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Submitted by Scott Cleland on Mon, 2016-11-14 13:12
In the wake of a generally-unexpected election outcome, most everyone in the Internet space is grasping to understand the implications of an all Republican-led government and a Trump FCC, on their key issues.
The purpose of this analysis is to spotlight and explain the most predictable changes to expect. By design, it is not comprehensive, because some issues are naturally less predictable than others.
To be most accurate, this analysis will be high-level and strategic, not detailed and tactical, because the “what” and the “why” here are more predictable at this early stage than the specific “how,” “when,” and “who” -- for obvious practical reasons.
I. Why are some issues very predictable at this early stage?
First, the simple, hiding-in-plain-sight, premise here, is the process/values clarity and predictability that naturally flow from unified one-party control of the levers of government.
This is the fourth time in eighteen years there will be unified one-party control of government: the Democrats had it 1993-94 and 2009-10; and Republicans had it 2003-06 and now in 2017-18. History confirms the high-level strategic predictability of one-party control of the levers of government.
Submitted by Scott Cleland on Mon, 2015-10-19 23:18
The FCC’s approach to special access is all wrong because they should be doing the exact opposite of what they are doing. The FCC should be price de-regulating special access, not signaling increased micro-regulation of special access rate terms and conditions.
Like an ostrich, the FCC has its head hidden in the sand on its approach to special access regulation, hoping that no one notices that the rest of its body is fully exposed.
If the FCC can convince everyone to join them and put their heads in the sand too, and to look at special access regulation in the dark of self-defined isolation, and ignore the broader context of the competitive U.S. communications sector visible all around them, the FCC has a reasonable chance of sounding reasonable.
However, if anyone has their head out of the FCC’s regulatory sandpit and looks around for a moment at special access regulation in the broader context of the real world, more special access regulation looks ridiculous, just like the exposed back-end of an ostrich does when it hides its head in the sand.
Submitted by Scott Cleland on Tue, 2013-12-10 17:54
FCC staff just muffed an easy opportunity to advance the IP transition on the FCC’s timetable in the National Broadband Plan.
Apparently FCC staff missed the big picture here.
1. On November 25th, AT&T proposed a baby step forward in the IP Transition.
AT&T did not propose any change in special access rates. AT&T simply proposed that its special access contract term-lengths, synch up with the FCC’s own goals for when the IP transition should be complete.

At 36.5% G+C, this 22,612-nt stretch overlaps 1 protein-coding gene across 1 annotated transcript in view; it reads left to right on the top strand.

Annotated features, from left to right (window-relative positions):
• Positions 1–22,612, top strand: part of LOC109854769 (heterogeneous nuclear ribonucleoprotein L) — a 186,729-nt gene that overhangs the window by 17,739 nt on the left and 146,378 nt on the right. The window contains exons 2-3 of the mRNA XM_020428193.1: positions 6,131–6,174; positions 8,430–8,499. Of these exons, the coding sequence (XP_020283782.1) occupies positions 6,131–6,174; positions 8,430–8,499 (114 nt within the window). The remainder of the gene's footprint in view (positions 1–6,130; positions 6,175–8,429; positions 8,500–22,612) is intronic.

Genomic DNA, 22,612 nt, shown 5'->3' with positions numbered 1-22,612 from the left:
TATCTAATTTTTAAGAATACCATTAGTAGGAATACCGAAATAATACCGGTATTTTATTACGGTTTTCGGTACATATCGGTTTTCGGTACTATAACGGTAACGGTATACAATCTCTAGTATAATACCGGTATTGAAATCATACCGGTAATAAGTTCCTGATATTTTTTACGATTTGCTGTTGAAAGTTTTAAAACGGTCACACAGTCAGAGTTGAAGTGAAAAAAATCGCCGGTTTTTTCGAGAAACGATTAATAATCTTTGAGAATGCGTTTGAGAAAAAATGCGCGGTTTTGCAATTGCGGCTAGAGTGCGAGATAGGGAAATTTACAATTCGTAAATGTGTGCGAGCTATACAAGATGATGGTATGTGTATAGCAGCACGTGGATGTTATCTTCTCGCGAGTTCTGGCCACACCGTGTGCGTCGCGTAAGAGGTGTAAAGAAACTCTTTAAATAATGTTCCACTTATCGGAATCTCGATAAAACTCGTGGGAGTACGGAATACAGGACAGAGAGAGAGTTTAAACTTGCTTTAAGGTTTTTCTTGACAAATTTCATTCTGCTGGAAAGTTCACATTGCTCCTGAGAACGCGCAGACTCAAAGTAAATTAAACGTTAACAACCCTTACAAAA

Instead of promoting investment certainty -- by respecting its own IP transition timetable that the private sector has come to rely on for infrastructure investment planning -- FCC staff announced an unnecessary five-month investigative delay.
Submitted by Scott Cleland on Fri, 2013-12-06 09:06
The op-ed provides a foundational answer to both:
This is Part 21 of my Obsolete Communications Law Series.
FYI: See additional background below: two key PowerPoint presentations & my Obsolete Communications Law Series.
Submitted by Scott Cleland on Thu, 2013-10-31 18:09
Please don’t miss my new white paper: A Modern Vision for the FCC: How the FCC Can Modernize its Policy Approaches for the 21st Century (here/PDF).
NetCompetition Capitol Hill Event:
5 BIG Implications from Court Signals on Net Neutrality – A Special Report -- Part 34 FCC Open Internet Order SeriesSubmitted by Scott Cleland on Fri, 2013-09-13 12:54
Economic rationality, competition, and broadband pricing freedom are the big winners, and common carrier-like net neutrality was the big loser, if the Appeals Court panel decides Verizon v. FCC as expected.
Monday’s intense tag-team grilling of the FCC’s lawyer by Judges Tatel and Silberman left most observers thinking the Court will decide it is illegal for the FCC to impose common-carrier-like regulation on broadband providers -- regardless of what else they decide.
Submitted by Scott Cleland on Fri, 2012-12-14 11:13
For those who have been following my Obsolete Communications Law Series, and those interested in an outstanding and more in-depth free-market analysis of the many communications matters that demand modernization for the digital age, please don't miss: Communications Law and Policy in the Digital Age -- The Next Five Years, edited by Randy May of the Free State Foundation.
The important work and views of Randy May, Rep. Marsha Blackburn, Seth Cooper, Christopher Yoo, James Speta, Michelle Connolly, Daniel Lyons, Ellen Goodman, and Bruce Owen are a must read for those who want to learn how we can vastly improve current obsolete and increasingly dysfunctional communications law and policy in the United States.
Kudos for an important book well done!
Submitted by Scott Cleland on Wed, 2012-10-31 14:03
Submitted by Scott Cleland on Wed, 2012-08-29 11:25
Submitted by Scott Cleland on Thu, 2012-08-23 13:18
Please see my latest Daily Caller op-ed: "The FCC Showcases its Growing Obsolescence" here. This piece is part 9 of my Obsolete Communications Law research series.
Obsolete Communications Law Op-ed Series:
Part 1: "Obsolete communications law stifles innovation, harms consumers"
Part 2: "The FCC's Public Interest Test Problem"